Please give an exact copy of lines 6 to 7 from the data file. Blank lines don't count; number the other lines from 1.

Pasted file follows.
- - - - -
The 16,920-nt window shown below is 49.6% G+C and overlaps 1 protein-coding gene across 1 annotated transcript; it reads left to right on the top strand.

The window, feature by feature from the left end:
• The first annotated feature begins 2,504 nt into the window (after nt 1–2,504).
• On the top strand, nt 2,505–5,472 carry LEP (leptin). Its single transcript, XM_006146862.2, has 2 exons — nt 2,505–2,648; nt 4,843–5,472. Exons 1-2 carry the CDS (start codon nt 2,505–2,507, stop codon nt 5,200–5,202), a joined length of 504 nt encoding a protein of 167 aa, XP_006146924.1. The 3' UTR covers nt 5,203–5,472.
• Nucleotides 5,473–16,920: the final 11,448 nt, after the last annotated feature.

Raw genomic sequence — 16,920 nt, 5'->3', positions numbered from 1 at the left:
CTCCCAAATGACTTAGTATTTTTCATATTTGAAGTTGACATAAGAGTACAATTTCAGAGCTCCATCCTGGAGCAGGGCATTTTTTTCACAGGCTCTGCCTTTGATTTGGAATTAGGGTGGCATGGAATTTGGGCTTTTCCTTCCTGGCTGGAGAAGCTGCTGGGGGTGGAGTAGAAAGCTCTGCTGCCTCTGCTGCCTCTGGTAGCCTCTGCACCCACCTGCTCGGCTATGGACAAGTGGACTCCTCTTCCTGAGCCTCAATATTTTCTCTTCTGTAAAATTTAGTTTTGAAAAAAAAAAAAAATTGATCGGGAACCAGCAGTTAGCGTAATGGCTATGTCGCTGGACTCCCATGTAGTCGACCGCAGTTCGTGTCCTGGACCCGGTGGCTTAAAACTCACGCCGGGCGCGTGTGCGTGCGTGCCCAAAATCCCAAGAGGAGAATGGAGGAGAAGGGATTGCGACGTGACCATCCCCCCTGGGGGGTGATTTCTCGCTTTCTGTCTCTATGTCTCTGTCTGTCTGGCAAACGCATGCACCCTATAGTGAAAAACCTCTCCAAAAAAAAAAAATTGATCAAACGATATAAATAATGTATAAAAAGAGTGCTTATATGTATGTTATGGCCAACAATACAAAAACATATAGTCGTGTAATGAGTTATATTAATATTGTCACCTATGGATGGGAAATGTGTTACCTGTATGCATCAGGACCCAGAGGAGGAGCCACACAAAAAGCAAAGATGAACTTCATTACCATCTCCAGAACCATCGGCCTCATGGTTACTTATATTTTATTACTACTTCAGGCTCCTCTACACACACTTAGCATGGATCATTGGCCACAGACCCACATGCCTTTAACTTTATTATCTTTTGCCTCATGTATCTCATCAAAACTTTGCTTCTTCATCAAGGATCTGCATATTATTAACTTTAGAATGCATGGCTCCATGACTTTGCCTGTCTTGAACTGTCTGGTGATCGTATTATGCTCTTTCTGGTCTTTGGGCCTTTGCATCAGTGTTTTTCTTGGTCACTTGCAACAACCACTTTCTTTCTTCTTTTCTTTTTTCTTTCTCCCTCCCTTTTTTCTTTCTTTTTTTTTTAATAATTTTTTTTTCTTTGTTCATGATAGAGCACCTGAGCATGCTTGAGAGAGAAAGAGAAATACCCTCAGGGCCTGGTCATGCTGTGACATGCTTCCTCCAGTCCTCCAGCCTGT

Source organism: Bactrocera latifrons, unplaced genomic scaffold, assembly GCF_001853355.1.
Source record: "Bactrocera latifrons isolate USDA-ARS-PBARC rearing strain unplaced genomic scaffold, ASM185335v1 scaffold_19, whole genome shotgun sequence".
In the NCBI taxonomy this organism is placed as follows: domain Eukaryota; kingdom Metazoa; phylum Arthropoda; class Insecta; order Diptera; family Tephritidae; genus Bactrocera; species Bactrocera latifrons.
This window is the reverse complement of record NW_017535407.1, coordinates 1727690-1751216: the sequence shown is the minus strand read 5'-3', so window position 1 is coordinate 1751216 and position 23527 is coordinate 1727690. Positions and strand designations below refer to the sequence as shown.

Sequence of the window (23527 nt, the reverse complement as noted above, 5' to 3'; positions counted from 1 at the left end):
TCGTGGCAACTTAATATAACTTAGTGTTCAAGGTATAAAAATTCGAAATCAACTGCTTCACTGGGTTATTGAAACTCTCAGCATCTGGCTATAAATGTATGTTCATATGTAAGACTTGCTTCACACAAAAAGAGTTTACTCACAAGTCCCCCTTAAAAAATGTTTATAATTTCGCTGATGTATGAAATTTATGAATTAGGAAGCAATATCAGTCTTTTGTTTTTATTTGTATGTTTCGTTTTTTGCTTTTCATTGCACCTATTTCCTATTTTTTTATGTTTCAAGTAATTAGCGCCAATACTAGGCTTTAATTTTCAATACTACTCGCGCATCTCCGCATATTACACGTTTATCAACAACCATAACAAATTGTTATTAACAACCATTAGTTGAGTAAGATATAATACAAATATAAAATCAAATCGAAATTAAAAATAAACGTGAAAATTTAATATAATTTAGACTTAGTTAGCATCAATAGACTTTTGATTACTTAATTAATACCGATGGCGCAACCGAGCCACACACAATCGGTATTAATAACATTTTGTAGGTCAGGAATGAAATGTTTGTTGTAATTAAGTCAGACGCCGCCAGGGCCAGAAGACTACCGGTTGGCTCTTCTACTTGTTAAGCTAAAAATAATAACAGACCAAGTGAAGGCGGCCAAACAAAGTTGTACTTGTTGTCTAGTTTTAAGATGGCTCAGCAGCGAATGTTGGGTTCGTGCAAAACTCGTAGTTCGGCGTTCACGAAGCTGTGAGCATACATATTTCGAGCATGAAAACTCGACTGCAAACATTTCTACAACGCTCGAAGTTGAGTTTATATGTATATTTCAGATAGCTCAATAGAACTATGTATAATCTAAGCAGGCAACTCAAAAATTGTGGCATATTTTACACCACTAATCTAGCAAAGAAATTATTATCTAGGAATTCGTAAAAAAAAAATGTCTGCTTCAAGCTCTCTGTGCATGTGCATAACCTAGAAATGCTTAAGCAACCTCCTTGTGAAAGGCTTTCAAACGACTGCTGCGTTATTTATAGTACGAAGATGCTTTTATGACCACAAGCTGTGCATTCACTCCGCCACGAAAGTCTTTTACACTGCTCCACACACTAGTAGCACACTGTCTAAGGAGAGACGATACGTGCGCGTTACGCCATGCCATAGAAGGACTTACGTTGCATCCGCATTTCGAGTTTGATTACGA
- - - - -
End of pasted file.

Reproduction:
Raw genomic sequence — 16,920 nt, 5'->3', positions numbered from 1 at the left:
CTCCCAAATGACTTAGTATTTTTCATATTTGAAGTTGACATAAGAGTACAATTTCAGAGCTCCATCCTGGAGCAGGGCATTTTTTTCACAGGCTCTGCCTTTGATTTGGAATTAGGGTGGCATGGAATTTGGGCTTTTCCTTCCTGGCTGGAGAAGCTGCTGGGGGTGGAGTAGAAAGCTCTGCTGCCTCTGCTGCCTCTGGTAGCCTCTGCACCCACCTGCTCGGCTATGGACAAGTGGACTCCTCTTCCTGAGCCTCAATATTTTCTCTTCTGTAAAATTTAGTTTTGAAAAAAAAAAAAAATTGATCGGGAACCAGCAGTTAGCGTAATGGCTATGTCGCTGGACTCCCATGTAGTCGACCGCAGTTCGTGTCCTGGACCCGGTGGCTTAAAACTCACGCCGGGCGCGTGTGCGTGCGTGCCCAAAATCCCAAGAGGAGAATGGAGGAGAAGGGATTGCGACGTGACCATCCCCCCTGGGGGGTGATTTCTCGCTTTCTGTCTCTATGTCTCTGTCTGTCTGGCAAACGCATGCACCCTATAGTGAAAAACCTCTCCAAAAAAAAAAAATTGATCAAACGATATAAATAATGTATAAAAAGAGTGCTTATATGTATGTTATGGCCAACAATACAAAAACATATAGTCGTGTAATGAGTTATATTAATATTGTCACCTATGGATGGGAAATGTGTTACCTGTATGCATCAGGACCCAGAGGAGGAGCCACACAAAAAGCAAAGATGAACTTCATTACCATCTCCAGAACCATCGGCCTCATGGTTACTTATATTTTATTACTACTTCAGGCTCCTCTACACACACTTAGCATGGATCATTGGCCACAGACCCACATGCCTTTAACTTTATTATCTTTTGCCTCATGTATCTCATCAAAACTTTGCTTCTTCATCAAGGATCTGCATATTATTAACTTTAGAATGCATGGCTCCATGACTTTGCCTGTCTTGAACTGTCTGGTGATCGTATTATGCTCTTTCTGGTCTTTGGGCCTTTGCATCAGTGTTTTTCTTGGTCACTTGCAACAACCACTTTCTTTCTTCTTTTCTTTTTTCTTTCTCCCTCCCTTTTTTCTTTCTTTTTTTTTTAATAATTTTTTTTTCTTTGTTCATGATAGAGCACCTGAGCATGCTTGAGAGAGAAAGAGAAATACCCTCAGGGCCTGGTCATGCTGTGACATGCTTCCTCCAGTCCTCCAGCCTGT